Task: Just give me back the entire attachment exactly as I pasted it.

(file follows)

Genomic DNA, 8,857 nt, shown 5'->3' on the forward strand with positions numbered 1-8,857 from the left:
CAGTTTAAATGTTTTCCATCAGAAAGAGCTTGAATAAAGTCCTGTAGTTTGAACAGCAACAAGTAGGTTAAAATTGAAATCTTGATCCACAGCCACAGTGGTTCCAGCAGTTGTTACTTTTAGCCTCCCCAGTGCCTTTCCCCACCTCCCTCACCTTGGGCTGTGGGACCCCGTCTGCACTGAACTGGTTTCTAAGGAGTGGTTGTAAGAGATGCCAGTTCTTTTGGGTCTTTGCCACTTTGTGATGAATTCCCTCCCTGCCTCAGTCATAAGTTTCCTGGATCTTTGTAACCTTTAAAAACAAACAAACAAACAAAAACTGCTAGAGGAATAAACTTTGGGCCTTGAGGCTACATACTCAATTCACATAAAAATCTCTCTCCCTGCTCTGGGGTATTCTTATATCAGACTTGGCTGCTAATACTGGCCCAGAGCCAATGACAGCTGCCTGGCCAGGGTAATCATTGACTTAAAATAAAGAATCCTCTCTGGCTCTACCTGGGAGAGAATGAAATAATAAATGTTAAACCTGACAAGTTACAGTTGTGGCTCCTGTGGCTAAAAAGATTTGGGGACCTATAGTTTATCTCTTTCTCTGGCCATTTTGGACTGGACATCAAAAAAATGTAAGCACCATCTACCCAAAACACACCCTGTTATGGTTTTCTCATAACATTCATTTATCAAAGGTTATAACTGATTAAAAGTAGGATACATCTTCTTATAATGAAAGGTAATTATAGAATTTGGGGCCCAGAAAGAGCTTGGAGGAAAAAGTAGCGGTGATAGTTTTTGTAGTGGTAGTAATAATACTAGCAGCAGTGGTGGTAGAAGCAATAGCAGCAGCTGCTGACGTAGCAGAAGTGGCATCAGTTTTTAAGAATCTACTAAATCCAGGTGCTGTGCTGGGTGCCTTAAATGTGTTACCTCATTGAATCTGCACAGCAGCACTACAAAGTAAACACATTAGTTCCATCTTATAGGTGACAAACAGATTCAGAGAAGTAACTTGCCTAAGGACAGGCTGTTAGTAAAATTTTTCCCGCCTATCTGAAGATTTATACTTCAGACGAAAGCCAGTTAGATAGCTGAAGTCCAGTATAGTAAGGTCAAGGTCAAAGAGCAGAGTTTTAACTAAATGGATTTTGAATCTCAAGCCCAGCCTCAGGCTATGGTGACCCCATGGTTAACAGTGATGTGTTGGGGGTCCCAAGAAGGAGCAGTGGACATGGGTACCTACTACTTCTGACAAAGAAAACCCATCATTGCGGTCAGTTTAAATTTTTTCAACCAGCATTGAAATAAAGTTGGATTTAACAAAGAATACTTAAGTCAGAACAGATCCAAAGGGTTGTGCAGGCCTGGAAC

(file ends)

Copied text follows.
Genomic DNA, 8,857 nt, shown 5'->3' on the forward strand with positions numbered 1-8,857 from the left:
CAGTTTAAATGTTTTCCATCAGAAAGAGCTTGAATAAAGTCCTGTAGTTTGAACAGCAACAAGTAGGTTAAAATTGAAATCTTGATCCACAGCCACAGTGGTTCCAGCAGTTGTTACTTTTAGCCTCCCCAGTGCCTTTCCCCACCTCCCTCACCTTGGGCTGTGGGACCCCGTCTGCACTGAACTGGTTTCTAAGGAGTGGTTGTAAGAGATGCCAGTTCTTTTGGGTCTTTGCCACTTTGTGATGAATTCCCTCCCTGCCTCAGTCATAAGTTTCCTGGATCTTTGTAACCTTTAAAAACAAACAAACAAACAAAAACTGCTAGAGGAATAAACTTTGGGCCTTGAGGCTACATACTCAATTCACATAAAAATCTCTCTCCCTGCTCTGGGGTATTCTTATATCAGACTTGGCTGCTAATACTGGCCCAGAGCCAATGACAGCTGCCTGGCCAGGGTAATCATTGACTTAAAATAAAGAATCCTCTCTGGCTCTACCTGGGAGAGAATGAAATAATAAATGTTAAACCTGACAAGTTACAGTTGTGGCTCCTGTGGCTAAAAAGATTTGGGGACCTATAGTTTATCTCTTTCTCTGGCCATTTTGGACTGGACATCAAAAAAATGTAAGCACCATCTACCCAAAACACACCCTGTTATGGTTTTCTCATAACATTCATTTATCAAAGGTTATAACTGATTAAAAGTAGGATACATCTTCTTATAATGAAAGGTAATTATAGAATTTGGGGCCCAGAAAGAGCTTGGAGGAAAAAGTAGCGGTGATAGTTTTTGTAGTGGTAGTAATAATACTAGCAGCAGTGGTGGTAGAAGCAATAGCAGCAGCTGCTGACGTAGCAGAAGTGGCATCAGTTTTTAAGAATCTACTAAATCCAGGTGCTGTGCTGGGTGCCTTAAATGTGTTACCTCATTGAATCTGCACAGCAGCACTACAAAGTAAACACATTAGTTCCATCTTATAGGTGACAAACAGATTCAGAGAAGTAACTTGCCTAAGGACAGGCTGTTAGTAAAATTTTTCCCGCCTATCTGAAGATTTATACTTCAGACGAAAGCCAGTTAGATAGCTGAAGTCCAGTATAGTAAGGTCAAGGTCAAAGAGCAGAGTTTTAACTAAATGGATTTTGAATCTCAAGCCCAGCCTCAGGCTATGGTGACCCCATGGTTAACAGTGATGTGTTGGGGGTCCCAAGAAGGAGCAGTGGACATGGGTACCTACTACTTCTGACAAAGAAAACCCATCATTGCGGTCAGTTTAAATTTTTTCAACCAGCATTGAAATAAAGTTGGATTTAACAAAGAATACTTAAGTCAGAACAGATCCAAAGGGTTGTGCAGGCCTGGAAC